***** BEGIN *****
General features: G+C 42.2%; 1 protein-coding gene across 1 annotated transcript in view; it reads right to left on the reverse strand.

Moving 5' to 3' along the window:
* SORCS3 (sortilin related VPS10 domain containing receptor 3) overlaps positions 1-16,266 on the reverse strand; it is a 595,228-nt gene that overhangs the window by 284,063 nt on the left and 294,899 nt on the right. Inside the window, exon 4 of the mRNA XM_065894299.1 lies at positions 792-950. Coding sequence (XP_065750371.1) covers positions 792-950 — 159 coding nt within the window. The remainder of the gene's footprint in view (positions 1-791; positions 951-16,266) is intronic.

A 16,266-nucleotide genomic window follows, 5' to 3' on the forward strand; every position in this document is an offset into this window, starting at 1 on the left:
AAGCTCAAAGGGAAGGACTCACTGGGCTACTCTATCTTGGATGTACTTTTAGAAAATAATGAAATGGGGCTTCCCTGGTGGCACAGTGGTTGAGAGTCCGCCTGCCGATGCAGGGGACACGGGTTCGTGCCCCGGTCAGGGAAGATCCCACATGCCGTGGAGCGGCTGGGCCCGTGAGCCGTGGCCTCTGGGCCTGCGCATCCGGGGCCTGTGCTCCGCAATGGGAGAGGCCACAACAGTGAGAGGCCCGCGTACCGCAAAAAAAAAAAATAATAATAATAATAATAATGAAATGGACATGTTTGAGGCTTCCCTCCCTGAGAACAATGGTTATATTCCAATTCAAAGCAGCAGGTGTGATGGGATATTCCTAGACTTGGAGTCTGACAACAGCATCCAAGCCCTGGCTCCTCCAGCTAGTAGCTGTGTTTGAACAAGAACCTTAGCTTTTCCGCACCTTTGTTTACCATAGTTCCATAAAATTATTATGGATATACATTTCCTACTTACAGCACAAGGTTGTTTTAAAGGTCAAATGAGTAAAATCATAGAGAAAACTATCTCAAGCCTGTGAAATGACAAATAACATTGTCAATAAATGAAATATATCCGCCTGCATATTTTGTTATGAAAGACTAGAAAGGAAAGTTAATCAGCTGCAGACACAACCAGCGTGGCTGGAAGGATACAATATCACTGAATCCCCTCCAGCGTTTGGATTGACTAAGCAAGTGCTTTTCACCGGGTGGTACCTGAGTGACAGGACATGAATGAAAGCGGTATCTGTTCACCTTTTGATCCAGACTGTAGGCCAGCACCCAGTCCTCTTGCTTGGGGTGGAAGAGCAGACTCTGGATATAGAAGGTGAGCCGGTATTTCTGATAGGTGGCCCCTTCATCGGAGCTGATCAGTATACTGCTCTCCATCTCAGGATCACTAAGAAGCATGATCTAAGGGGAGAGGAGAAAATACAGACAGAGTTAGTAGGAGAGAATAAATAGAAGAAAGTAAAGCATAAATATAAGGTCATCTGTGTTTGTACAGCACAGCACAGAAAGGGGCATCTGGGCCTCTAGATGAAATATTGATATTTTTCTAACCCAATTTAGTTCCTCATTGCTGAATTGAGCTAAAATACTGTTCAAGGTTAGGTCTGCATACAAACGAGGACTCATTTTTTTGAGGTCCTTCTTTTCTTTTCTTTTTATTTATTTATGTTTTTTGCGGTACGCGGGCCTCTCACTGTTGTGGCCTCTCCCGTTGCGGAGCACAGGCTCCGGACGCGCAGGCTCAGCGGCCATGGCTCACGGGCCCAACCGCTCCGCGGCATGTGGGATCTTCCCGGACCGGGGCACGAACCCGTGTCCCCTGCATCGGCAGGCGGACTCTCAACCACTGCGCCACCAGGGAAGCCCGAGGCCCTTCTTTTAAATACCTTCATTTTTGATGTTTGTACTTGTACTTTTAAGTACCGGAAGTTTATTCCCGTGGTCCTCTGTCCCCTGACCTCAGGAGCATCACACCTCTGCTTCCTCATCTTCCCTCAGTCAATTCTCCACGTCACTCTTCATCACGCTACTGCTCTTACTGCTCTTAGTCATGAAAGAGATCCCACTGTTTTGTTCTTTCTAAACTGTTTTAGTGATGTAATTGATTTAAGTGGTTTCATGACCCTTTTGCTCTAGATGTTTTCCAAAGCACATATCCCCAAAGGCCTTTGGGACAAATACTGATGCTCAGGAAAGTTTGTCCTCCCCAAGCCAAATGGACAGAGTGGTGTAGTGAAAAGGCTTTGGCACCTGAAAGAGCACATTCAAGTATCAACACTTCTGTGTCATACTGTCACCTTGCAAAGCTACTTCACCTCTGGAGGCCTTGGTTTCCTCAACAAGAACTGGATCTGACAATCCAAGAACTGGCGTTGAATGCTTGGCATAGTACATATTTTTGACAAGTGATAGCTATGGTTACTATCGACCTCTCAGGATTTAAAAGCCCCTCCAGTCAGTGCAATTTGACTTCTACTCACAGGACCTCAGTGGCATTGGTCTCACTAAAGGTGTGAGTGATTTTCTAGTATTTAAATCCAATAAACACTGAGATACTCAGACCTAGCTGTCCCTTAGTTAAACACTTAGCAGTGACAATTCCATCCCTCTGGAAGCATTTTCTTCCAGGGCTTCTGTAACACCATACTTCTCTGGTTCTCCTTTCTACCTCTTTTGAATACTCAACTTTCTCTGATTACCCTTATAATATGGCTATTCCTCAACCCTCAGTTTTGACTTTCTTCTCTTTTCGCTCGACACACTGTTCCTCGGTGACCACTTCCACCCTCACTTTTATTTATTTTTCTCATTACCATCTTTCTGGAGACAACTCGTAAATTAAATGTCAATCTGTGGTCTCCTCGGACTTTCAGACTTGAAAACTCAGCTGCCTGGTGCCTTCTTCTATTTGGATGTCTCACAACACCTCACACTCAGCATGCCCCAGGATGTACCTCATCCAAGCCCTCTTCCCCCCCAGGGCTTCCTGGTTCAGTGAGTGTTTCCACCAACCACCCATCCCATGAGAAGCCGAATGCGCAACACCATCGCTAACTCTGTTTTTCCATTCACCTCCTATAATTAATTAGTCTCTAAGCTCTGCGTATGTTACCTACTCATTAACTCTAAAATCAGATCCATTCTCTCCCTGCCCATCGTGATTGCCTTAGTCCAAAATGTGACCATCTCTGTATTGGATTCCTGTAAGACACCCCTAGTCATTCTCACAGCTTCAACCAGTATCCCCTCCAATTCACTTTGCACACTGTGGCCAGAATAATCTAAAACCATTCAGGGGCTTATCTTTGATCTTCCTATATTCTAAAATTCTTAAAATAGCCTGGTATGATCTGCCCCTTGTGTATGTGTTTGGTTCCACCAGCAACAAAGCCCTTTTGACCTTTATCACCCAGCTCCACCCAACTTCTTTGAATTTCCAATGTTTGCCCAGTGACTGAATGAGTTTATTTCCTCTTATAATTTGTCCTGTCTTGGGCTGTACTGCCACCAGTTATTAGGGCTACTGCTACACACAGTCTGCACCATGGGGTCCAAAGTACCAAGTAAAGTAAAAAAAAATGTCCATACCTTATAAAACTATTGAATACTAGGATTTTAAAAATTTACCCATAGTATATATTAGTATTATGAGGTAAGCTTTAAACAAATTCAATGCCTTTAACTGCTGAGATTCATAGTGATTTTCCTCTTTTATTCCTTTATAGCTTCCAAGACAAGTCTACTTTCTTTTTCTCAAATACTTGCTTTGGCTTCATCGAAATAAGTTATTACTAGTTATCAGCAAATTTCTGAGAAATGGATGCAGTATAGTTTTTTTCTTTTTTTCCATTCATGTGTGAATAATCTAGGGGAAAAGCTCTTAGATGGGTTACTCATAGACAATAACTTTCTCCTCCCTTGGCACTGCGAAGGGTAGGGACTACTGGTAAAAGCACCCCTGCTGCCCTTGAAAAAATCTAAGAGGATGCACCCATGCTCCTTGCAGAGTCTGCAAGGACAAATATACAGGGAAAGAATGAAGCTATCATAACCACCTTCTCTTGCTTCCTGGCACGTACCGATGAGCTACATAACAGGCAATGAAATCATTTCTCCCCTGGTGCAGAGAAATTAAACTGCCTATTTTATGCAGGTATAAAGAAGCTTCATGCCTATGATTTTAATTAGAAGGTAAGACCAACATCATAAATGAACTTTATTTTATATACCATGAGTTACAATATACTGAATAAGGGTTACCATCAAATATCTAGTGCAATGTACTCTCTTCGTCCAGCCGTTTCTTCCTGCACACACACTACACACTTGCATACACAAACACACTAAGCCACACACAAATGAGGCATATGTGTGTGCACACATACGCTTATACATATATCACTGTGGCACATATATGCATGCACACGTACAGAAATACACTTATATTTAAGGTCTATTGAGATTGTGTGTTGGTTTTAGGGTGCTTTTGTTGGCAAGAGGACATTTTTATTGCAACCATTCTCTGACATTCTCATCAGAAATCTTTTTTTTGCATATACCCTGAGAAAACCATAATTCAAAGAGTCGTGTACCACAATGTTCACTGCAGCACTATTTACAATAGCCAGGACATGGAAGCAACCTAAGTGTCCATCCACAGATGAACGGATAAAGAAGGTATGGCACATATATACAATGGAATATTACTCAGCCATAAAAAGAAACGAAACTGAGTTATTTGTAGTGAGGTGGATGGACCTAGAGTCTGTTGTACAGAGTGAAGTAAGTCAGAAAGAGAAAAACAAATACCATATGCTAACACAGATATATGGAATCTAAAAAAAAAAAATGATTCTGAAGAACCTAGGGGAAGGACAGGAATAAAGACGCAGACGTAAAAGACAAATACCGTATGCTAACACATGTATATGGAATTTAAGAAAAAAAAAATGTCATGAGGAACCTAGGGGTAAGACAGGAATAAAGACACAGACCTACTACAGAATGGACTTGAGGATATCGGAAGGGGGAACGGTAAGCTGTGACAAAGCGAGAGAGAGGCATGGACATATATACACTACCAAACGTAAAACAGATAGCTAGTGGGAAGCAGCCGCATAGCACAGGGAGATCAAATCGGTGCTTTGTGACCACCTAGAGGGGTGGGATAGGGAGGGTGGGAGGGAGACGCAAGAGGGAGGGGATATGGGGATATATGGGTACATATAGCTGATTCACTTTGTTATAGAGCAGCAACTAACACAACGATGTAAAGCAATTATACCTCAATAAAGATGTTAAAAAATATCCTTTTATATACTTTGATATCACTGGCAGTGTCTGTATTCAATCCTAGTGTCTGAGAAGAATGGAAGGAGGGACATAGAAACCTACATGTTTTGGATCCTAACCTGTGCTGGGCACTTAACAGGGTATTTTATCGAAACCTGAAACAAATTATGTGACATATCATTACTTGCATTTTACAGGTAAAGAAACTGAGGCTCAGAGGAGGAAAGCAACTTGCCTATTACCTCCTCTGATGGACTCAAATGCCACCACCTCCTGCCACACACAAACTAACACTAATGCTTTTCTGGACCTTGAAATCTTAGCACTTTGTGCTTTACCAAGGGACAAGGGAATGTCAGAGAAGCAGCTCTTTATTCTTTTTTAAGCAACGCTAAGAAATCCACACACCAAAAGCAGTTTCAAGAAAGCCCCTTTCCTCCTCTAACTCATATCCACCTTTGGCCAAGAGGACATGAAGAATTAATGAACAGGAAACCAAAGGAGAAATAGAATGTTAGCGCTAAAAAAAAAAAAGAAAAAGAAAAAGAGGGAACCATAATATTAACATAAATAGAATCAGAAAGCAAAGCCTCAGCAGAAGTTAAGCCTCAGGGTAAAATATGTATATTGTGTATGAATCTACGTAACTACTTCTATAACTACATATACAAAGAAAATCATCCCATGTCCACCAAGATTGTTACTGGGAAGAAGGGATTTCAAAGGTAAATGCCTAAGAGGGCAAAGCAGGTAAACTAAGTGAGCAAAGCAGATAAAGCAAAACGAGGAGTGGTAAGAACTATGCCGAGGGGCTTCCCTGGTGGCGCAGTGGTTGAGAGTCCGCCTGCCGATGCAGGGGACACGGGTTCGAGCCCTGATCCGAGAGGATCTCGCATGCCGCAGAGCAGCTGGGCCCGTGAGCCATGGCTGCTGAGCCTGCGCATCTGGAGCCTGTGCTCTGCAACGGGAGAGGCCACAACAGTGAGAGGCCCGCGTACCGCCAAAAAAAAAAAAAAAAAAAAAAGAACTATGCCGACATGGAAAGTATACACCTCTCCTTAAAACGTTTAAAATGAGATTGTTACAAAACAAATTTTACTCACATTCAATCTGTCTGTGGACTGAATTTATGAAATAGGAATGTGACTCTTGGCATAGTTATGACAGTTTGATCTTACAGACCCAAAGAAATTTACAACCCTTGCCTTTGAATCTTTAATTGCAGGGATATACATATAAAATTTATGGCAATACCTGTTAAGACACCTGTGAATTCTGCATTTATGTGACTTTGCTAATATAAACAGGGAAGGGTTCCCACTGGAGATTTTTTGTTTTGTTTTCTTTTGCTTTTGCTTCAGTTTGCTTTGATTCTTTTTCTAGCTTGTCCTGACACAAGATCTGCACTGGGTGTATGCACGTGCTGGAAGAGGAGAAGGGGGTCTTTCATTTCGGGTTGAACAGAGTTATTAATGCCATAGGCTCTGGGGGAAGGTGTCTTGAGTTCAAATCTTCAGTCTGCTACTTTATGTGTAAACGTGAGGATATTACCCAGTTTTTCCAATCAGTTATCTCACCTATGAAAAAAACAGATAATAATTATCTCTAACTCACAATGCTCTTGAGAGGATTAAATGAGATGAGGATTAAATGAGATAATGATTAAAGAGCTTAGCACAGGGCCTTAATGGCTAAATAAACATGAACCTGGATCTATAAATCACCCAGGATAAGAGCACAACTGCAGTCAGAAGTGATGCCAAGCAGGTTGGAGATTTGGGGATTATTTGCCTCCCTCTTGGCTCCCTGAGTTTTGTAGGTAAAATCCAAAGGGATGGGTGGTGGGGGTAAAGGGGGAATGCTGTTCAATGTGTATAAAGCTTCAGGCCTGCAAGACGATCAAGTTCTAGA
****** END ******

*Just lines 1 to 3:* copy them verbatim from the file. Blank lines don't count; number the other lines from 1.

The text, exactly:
General features: G+C 42.2%; 1 protein-coding gene across 1 annotated transcript in view; it reads right to left on the reverse strand.

Moving 5' to 3' along the window:
* SORCS3 (sortilin related VPS10 domain containing receptor 3) overlaps positions 1-16,266 on the reverse strand; it is a 595,228-nt gene that overhangs the window by 284,063 nt on the left and 294,899 nt on the right. Inside the window, exon 4 of the mRNA XM_065894299.1 lies at positions 792-950. Coding sequence (XP_065750371.1) covers positions 792-950 — 159 coding nt within the window. The remainder of the gene's footprint in view (positions 1-791; positions 951-16,266) is intronic.